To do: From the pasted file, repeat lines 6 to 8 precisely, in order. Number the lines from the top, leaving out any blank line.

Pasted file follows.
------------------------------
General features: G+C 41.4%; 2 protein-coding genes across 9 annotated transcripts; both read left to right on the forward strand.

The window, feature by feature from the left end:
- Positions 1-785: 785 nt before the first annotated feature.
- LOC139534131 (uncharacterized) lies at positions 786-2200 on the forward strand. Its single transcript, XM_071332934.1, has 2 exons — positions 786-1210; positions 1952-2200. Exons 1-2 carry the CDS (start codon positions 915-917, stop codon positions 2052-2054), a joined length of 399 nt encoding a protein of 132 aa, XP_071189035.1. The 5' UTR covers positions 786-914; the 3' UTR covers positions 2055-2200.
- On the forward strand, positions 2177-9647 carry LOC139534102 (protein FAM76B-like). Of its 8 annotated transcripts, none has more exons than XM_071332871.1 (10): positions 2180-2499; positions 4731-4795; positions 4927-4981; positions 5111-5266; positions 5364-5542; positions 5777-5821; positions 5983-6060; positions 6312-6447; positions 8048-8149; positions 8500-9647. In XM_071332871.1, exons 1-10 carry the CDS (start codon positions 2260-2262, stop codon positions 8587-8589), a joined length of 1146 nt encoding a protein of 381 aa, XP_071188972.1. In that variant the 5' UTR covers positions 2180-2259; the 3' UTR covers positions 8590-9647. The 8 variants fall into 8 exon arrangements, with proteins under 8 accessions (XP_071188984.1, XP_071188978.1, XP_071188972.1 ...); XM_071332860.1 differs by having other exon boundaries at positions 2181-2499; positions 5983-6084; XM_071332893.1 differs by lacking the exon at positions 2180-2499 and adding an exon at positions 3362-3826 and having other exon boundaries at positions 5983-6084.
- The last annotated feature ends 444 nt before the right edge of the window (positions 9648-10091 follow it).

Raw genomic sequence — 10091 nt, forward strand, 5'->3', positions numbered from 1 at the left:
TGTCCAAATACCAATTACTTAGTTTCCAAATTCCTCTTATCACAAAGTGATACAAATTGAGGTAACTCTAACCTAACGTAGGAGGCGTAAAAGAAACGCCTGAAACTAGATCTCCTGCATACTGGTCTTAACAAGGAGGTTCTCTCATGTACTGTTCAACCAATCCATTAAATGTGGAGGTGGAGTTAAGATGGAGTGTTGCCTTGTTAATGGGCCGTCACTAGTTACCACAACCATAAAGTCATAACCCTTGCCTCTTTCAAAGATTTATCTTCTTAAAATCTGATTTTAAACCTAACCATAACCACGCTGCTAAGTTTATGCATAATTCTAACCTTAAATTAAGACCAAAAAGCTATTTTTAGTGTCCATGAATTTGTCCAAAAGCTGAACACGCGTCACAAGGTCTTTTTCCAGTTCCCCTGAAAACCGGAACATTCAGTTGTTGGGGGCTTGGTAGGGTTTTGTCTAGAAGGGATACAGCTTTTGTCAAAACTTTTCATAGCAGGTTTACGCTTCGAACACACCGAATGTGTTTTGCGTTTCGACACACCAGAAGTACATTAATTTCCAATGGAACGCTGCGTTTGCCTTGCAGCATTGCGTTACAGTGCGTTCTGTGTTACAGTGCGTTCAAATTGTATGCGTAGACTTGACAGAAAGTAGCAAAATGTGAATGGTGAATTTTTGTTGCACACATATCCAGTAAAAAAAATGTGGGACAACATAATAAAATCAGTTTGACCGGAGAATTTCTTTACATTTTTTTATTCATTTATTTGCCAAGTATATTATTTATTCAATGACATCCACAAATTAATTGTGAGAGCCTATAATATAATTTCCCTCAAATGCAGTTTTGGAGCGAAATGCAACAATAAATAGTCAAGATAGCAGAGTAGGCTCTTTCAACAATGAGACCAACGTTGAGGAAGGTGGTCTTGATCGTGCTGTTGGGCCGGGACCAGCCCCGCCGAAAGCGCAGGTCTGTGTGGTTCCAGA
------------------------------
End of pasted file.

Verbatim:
- The last annotated feature ends 444 nt before the right edge of the window (positions 9648-10091 follow it).

Raw genomic sequence — 10091 nt, forward strand, 5'->3', positions numbered from 1 at the left:
TGTCCAAATACCAATTACTTAGTTTCCAAATTCCTCTTATCACAAAGTGATACAAATTGAGGTAACTCTAACCTAACGTAGGAGGCGTAAAAGAAACGCCTGAAACTAGATCTCCTGCATACTGGTCTTAACAAGGAGGTTCTCTCATGTACTGTTCAACCAATCCATTAAATGTGGAGGTGGAGTTAAGATGGAGTGTTGCCTTGTTAATGGGCCGTCACTAGTTACCACAACCATAAAGTCATAACCCTTGCCTCTTTCAAAGATTTATCTTCTTAAAATCTGATTTTAAACCTAACCATAACCACGCTGCTAAGTTTATGCATAATTCTAACCTTAAATTAAGACCAAAAAGCTATTTTTAGTGTCCATGAATTTGTCCAAAAGCTGAACACGCGTCACAAGGTCTTTTTCCAGTTCCCCTGAAAACCGGAACATTCAGTTGTTGGGGGCTTGGTAGGGTTTTGTCTAGAAGGGATACAGCTTTTGTCAAAACTTTTCATAGCAGGTTTACGCTTCGAACACACCGAATGTGTTTTGCGTTTCGACACACCAGAAGTACATTAATTTCCAATGGAACGCTGCGTTTGCCTTGCAGCATTGCGTTACAGTGCGTTCTGTGTTACAGTGCGTTCAAATTGTATGCGTAGACTTGACAGAAAGTAGCAAAATGTGAATGGTGAATTTTTGTTGCACACATATCCAGTAAAAAAAATGTGGGACAACATAATAAAATCAGTTTGACCGGAGAATTTCTTTACATTTTTTTATTCATTTATTTGCCAAGTATATTATTTATTCAATGACATCCACAAATTAATTGTGAGAGCCTATAATATAATTTCCCTCAAATGCAGTTTTGGAGCGAAATGCAACAATAAATAGTCAAGATAGCAGAGTAGGCTCTTTCAACAATGAGACCAACGTTGAGGAAGGTGGTCTTGATCGTGCTGTTGGGCCGGGACCAGCCCCGCCGAAAGCGCAGGTCTGTGTGGTTCCAGA